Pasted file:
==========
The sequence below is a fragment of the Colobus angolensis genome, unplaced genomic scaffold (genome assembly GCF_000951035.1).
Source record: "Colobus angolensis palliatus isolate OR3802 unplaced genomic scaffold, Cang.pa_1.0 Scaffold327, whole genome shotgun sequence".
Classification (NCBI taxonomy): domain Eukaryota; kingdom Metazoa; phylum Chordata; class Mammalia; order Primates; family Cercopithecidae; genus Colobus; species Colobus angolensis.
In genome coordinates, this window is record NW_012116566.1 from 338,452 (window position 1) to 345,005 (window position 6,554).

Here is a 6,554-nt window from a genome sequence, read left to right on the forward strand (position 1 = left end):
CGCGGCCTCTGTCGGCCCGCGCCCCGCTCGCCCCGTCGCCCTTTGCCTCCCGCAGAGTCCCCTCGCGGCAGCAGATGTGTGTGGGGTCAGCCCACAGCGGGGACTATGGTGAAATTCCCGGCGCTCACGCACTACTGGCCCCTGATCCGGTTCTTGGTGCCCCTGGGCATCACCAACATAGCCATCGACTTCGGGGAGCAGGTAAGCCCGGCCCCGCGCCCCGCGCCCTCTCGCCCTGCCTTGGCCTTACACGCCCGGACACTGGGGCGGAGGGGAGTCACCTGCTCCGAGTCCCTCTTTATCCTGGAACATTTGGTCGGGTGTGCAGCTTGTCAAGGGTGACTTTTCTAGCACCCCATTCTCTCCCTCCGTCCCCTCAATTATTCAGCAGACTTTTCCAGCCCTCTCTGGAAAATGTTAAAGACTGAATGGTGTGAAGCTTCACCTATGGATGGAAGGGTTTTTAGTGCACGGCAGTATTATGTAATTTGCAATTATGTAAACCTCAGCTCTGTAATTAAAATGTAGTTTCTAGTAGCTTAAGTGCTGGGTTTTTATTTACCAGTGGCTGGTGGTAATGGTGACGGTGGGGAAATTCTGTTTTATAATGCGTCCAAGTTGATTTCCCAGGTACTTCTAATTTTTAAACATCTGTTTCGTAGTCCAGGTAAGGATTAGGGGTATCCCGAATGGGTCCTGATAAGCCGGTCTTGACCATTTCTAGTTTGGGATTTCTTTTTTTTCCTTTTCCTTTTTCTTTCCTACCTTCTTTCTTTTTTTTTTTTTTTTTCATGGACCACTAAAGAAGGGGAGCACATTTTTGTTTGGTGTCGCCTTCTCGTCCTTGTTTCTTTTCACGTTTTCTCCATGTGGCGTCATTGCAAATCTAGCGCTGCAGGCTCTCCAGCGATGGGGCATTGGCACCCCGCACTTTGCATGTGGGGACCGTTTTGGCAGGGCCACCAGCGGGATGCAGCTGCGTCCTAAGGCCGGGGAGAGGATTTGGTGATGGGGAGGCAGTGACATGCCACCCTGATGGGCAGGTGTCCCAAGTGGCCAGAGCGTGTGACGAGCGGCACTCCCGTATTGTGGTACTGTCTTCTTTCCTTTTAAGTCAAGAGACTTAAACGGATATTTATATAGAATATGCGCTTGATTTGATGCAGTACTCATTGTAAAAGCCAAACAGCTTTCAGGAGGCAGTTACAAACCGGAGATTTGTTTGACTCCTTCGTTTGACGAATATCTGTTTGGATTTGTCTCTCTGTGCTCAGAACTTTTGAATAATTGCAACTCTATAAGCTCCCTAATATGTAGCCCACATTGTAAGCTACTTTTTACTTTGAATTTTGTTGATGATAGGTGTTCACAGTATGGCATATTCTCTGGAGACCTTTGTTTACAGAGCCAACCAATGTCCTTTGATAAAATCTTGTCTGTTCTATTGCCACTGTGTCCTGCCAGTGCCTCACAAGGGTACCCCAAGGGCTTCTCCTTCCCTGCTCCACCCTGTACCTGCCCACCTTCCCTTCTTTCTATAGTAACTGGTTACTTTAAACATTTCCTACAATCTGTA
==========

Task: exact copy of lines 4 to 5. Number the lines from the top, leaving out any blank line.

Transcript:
In genome coordinates, this window is record NW_012116566.1 from 338,452 (window position 1) to 345,005 (window position 6,554).

Here is a 6,554-nt window from a genome sequence, read left to right on the forward strand (position 1 = left end):